Pupils opting out of religion must not get extra tuition - bishops
Pupils studying religion will be at ‘disadvantage’ to others if change goes ahead
The Irish Episcopal Commission has warned students who opt out of religion will receive an unfair advantage if they are allowed to take extra classes in examinable subjects. Photograph: Tiziana Fabi/AFP/Getty
Catholics bishops have called on the Minister for Education to withdraw a directive which allows students who opt out of religious instruction in State-run secondary schools to be timetabled for other subjects.
In correspondence with Richard Bruton, they have warned that students who receive tuition in an exam subject instead of religion will receive an unfair advantage. As a result, bishops have proposed that such students who opt out of religion should instead be offered a course in “religious heritage and values as well as ethics”.
Until now, students who did not want to participate in religious instruction or worship were mostly required to sit at the back of the class or were sent to supervised study.
However, a circular issued earlier this year by Mr Bruton requires that such students should be timetabled for alternative tuition throughout the school year rather than supervised study or other activities.
The move will, potentially, affect thousands of students in almost 300 secondary schools run by Education and Training Boards (ETBs).
It is crucial that students are exposed to the religious interpretation of life
In response, the Irish Episcopal Commission warned that students who opt out will receive an unfair advantage if they are allowed to take extra classes in examinable subjects, such as maths, Irish or English.
The letter, released under the Freedom of Information Act, is signed by Bishop Brendan Leahy, chair of the Irish Episcopal Commission, and Bishop Brendan Kelly, chair of the group’s council for education.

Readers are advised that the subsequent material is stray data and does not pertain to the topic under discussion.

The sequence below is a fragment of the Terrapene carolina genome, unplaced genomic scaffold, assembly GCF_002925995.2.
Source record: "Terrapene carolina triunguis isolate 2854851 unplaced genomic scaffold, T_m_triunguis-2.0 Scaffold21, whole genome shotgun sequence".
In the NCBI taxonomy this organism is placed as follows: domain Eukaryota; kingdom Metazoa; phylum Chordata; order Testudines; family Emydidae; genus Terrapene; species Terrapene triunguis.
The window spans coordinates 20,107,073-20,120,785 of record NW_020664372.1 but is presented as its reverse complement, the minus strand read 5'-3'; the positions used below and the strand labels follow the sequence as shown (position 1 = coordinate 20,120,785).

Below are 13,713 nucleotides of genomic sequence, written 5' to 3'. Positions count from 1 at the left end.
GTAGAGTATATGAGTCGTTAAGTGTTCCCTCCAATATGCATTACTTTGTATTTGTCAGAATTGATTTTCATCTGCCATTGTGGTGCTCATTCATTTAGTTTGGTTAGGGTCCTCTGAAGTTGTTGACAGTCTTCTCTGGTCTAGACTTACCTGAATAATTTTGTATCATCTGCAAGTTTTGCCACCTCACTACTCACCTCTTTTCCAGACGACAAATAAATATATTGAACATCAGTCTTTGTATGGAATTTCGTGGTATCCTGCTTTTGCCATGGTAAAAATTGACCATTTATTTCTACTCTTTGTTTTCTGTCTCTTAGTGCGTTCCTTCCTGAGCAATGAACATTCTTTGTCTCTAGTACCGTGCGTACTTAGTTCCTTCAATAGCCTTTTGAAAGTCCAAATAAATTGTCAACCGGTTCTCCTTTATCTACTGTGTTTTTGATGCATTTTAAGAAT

It states the commission was surprised that the circular had been issued “without consultation or notification”.
“It is crucial that students are exposed to the religious interpretation of life,” it states. “Such education is essential in respect of understanding our cultural heritage and in terms of harmony and understanding what is becoming a multicultural society.”
The letter claims the circular overlooked the fact that religious education being taught in ETB schools is “not religious indoctrination” but a syllabus devised by the National Council for Curriculum and Assessment (NCCA), an agency of the Department of Education.
“While we are respectful of the wishes of those who opt out of religious education ... we are equally clear that those who continue to take religious education should not be disadvantaged ...”
Mr Bruton responded to the letter, stating the purpose of the circular was to “change the practice by which opt-outs are made . . . It is not intended to alter the deeds of trust or the model agreements and that is stated expressly in the circular.”
He said his officials were available to tease out in detail any particular concerns the bishops may have.
Religious teachers have also called for the circular to be revised or withdrawn on the basis that it refers to “religious instruction”, without clarifying the difference between this and “religious education”, which is a much wider subject open to all pupils, regardless of their belief.
A spokeswoman for the department confirmed the new arrangements would require schools to provide alternative timetabled tuition for those who did not want religious instruction.
“In addition, the circular sought to ensure that there was clarity for parents in individual schools where there is any practice of including religious instruction or worship during classes set for the delivery of the State curriculum in religious education.”